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Tonguing

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15 aug 2009 12:53 #316 by Kendall Betts
Tonguing was created by Kendall Betts
Question:

I wanted to see if my memory was correct on tonguing. You instructed me to have a rounded tip of the tongue on the bottom of my upper teeth for all notes, thereby creating a “constant”, not a variable in tonguing. We then worked over Kopprasch 1-10 , slow slurred extreme dynamics, ultra short then at tempo, and I feel you helped my technique considerably. Any of my students who bought into this improved themselves as well.

I have run into criticism from collegiate colleagues, especially trombone teachers over this method of tonguing. I wanted to ask a few things-would you start a beginner using this? Also, what is the heritage of this style of tonguing? Did you learn from Mason Jones or at the Curtis Institute?

On a side note, I had a chance to play a new Lawson horn and I was amazed by how secure it was to blow. It seemed that anxieties sort of went away the longer I played. Unfortunately, I might have to settle for a leadpipe, but I’m saving my shekels!

Sincerely,
Erik Vigesaa

Kendall Betts answers:

Dear Eric,

Nice to hear from you after these many years and congratulations on your teaching position!

Your memory is correct in regard to tonguing the shortest notes by "spitting" i.e. hitting your upper lip and the bottom of the front teeth simultaneously. I was taught this by my teacher in high school, Ward Fearn, second horn of the Philadelphia Orchestra with James Chambers and Mason Jones from 1942-1965. I believe this technique was taught to all students at Curtis by Anton Horner and was certainly passed on by them to their students. Mr. Jones never mentioned it, though perhaps he didn't have to in my case since I had previously learned it from Mr. Fearn before I entered Curtis.

On page 4 of Primary Studies for the French Horn before study No. 1, Mr. Horner writes: "Attack each note with your tongue as though you had a small hair or tiny piece of thread on the end of your tongue and wanted to force it out of your mouth." I think we can take this as verification of Mr. Horner's thoughts on the subject. I recall Mr. Fearn saying that the reason for doing this is to achieve the shortest possible notes in order to match the other instruments due to the fact the horn bell goes backwards and the sound is altered by the acoustics of the space. He also said that conductors are always yelling at players to play shorter and that they are late. Through my own use of the technique and teaching it now for some 40 plus years, I can safely say that it works.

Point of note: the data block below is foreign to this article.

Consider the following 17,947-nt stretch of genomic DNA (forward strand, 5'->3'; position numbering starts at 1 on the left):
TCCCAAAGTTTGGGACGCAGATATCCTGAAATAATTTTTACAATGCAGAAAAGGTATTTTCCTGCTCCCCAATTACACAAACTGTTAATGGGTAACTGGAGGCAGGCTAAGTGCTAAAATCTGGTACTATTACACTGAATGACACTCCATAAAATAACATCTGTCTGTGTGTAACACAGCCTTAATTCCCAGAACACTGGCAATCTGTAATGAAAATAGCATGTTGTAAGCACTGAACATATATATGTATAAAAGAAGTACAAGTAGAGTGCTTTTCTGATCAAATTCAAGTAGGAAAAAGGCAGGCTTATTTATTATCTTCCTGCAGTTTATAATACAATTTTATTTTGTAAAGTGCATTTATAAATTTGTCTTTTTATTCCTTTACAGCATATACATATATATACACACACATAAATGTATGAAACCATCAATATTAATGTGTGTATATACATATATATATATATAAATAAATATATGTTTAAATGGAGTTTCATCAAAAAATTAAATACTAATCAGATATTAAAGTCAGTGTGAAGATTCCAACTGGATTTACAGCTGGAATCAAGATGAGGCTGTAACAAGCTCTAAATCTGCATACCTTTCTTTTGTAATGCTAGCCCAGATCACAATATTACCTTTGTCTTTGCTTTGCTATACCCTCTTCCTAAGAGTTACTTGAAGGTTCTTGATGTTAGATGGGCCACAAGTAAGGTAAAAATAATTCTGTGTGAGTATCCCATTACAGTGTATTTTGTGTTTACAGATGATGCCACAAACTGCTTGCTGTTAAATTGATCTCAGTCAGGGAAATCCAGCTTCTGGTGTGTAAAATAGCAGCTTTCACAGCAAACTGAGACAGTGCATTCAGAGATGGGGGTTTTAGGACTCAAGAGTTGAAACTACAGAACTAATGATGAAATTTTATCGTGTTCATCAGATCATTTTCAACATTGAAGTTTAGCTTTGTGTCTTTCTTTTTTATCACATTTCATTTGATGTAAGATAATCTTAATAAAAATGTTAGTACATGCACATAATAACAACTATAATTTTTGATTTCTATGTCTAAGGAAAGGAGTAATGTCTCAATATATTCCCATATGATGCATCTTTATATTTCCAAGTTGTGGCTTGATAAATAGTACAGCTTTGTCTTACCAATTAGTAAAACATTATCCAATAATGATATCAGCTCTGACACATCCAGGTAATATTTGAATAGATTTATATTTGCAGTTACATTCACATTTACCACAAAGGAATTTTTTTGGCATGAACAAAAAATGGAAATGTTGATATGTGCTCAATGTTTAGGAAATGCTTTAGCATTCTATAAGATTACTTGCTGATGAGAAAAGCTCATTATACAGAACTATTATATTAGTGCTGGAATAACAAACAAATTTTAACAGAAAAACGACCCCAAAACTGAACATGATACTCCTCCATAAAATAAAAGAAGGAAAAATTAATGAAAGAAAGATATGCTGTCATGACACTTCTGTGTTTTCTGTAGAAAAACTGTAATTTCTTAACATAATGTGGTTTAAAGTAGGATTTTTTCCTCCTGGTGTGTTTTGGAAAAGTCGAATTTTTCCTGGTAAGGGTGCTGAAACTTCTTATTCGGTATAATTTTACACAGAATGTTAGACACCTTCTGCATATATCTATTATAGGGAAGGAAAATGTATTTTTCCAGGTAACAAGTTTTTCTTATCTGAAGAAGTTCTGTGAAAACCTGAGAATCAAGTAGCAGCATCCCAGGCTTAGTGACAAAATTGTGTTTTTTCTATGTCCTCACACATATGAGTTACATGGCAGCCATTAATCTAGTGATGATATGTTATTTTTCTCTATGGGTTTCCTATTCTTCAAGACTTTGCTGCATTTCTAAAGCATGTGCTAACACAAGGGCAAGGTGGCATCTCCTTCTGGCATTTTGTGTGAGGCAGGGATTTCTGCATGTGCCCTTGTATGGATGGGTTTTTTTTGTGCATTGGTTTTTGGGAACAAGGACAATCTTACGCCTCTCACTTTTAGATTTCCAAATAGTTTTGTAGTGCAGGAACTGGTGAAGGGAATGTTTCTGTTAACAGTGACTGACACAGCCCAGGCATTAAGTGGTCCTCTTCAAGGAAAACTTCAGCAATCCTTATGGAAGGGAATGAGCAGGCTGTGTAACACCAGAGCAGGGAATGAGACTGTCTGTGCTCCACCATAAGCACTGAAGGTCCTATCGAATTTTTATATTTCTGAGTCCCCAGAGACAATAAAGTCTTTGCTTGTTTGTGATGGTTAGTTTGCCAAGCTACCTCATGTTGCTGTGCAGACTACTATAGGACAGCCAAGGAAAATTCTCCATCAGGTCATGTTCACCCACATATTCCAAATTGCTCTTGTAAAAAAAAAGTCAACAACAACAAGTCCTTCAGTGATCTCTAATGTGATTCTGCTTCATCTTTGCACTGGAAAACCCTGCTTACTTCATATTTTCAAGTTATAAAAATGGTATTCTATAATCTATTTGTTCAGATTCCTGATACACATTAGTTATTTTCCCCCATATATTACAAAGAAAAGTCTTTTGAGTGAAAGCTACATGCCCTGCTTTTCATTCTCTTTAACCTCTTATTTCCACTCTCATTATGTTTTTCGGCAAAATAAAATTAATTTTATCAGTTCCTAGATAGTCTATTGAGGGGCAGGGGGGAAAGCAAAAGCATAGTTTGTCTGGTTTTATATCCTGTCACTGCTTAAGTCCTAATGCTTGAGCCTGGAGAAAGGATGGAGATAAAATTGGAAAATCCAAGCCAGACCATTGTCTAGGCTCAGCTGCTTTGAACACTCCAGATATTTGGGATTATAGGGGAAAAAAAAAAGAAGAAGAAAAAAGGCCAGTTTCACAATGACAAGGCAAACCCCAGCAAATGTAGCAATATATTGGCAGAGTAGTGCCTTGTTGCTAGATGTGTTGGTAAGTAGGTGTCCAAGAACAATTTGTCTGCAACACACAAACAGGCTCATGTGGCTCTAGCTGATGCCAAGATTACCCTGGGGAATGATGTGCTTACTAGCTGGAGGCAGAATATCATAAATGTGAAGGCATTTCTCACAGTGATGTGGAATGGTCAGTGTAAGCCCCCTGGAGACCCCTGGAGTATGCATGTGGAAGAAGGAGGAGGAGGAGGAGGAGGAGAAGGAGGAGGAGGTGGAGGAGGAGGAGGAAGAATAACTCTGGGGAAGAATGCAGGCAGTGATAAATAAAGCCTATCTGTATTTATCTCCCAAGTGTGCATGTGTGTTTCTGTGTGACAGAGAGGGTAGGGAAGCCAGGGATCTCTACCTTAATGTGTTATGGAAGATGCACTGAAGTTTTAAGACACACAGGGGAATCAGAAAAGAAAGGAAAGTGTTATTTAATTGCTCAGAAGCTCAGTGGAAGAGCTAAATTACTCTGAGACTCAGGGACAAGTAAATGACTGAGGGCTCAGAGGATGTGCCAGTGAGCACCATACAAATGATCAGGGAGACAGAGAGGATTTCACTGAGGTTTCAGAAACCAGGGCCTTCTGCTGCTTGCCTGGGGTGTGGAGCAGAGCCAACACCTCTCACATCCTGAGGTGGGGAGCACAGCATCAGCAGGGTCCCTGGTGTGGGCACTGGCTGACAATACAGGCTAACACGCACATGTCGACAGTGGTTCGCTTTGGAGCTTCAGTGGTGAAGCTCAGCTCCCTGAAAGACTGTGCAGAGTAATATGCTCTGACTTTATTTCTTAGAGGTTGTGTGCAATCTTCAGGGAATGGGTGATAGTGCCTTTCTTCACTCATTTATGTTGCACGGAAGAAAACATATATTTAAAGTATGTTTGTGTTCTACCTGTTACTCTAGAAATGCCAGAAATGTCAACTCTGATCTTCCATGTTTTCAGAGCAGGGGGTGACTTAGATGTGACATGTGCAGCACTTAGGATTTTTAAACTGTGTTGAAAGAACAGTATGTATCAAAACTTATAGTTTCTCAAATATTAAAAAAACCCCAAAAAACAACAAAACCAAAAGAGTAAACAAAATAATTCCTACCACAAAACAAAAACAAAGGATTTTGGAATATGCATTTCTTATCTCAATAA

I now think of tonguing technique in theory and practice this way:

1) It makes sense to tongue the shortest notes as close to the source of sound (embouchure) as possible and move the tongue as short a distance as possible. Point the tongue and hit with the tip at the bottom of your upper lip. A minority of people have a flat tongue and can't shape it into a point. If that is the case, they should work to find the lowest point on their front teeth to make a seal. You need to make compression so the air stream has to be good! You are literally "spitting it out!"

2) Once this is grooved in by slow practice and self analysis, you can tongue hitting different points inside your mouth. As you move your tonguing point further from the source of the sound, longer length notes result. "Medium" staccato is usually achieved by hitting the top of the front teeth or front of the palate. Legato tonguing comes from hitting the roof of the mouth.

As to your trombone playing colleagues, I can only think of what my Roman History professor at Penn told the class: "When studying history, always consider the source."

Happy to hear you liked the Lawson. I can help you with a lead-pipe for your present instrument at any time and will welcome your continued contact!

My very best wishes to you for your continued success in your career!

Sincerely,

Kendall

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